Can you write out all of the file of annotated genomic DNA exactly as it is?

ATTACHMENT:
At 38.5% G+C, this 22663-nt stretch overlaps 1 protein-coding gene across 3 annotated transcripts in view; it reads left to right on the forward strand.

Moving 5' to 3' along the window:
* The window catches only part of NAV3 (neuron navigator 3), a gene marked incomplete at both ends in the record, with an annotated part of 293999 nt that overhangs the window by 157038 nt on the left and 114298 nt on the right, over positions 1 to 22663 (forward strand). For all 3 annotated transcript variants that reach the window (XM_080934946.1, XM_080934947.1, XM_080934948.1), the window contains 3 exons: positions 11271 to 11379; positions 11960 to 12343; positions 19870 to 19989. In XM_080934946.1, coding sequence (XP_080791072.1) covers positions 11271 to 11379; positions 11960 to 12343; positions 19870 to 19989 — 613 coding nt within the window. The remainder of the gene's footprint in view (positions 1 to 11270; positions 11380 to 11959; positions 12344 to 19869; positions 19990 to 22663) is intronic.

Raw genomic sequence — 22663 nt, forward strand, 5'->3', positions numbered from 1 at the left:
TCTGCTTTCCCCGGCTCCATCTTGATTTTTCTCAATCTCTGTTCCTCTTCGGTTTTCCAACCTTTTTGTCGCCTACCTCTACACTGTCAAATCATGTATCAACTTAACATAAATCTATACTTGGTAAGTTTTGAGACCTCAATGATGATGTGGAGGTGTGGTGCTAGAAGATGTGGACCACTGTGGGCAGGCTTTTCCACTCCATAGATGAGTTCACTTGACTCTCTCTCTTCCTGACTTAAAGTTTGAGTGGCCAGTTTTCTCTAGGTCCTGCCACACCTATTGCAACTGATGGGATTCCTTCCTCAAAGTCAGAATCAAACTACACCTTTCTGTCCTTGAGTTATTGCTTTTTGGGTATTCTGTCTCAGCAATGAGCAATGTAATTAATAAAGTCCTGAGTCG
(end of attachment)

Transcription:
At 38.5% G+C, this 22663-nt stretch overlaps 1 protein-coding gene across 3 annotated transcripts in view; it reads left to right on the forward strand.

Moving 5' to 3' along the window:
* The window catches only part of NAV3 (neuron navigator 3), a gene marked incomplete at both ends in the record, with an annotated part of 293999 nt that overhangs the window by 157038 nt on the left and 114298 nt on the right, over positions 1 to 22663 (forward strand). For all 3 annotated transcript variants that reach the window (XM_080934946.1, XM_080934947.1, XM_080934948.1), the window contains 3 exons: positions 11271 to 11379; positions 11960 to 12343; positions 19870 to 19989. In XM_080934946.1, coding sequence (XP_080791072.1) covers positions 11271 to 11379; positions 11960 to 12343; positions 19870 to 19989 — 613 coding nt within the window. The remainder of the gene's footprint in view (positions 1 to 11270; positions 11380 to 11959; positions 12344 to 19869; positions 19990 to 22663) is intronic.

Raw genomic sequence — 22663 nt, forward strand, 5'->3', positions numbered from 1 at the left:
TCTGCTTTCCCCGGCTCCATCTTGATTTTTCTCAATCTCTGTTCCTCTTCGGTTTTCCAACCTTTTTGTCGCCTACCTCTACACTGTCAAATCATGTATCAACTTAACATAAATCTATACTTGGTAAGTTTTGAGACCTCAATGATGATGTGGAGGTGTGGTGCTAGAAGATGTGGACCACTGTGGGCAGGCTTTTCCACTCCATAGATGAGTTCACTTGACTCTCTCTCTTCCTGACTTAAAGTTTGAGTGGCCAGTTTTCTCTAGGTCCTGCCACACCTATTGCAACTGATGGGATTCCTTCCTCAAAGTCAGAATCAAACTACACCTTTCTGTCCTTGAGTTATTGCTTTTTGGGTATTCTGTCTCAGCAATGAGCAATGTAATTAATAAAGTCCTGAGTCG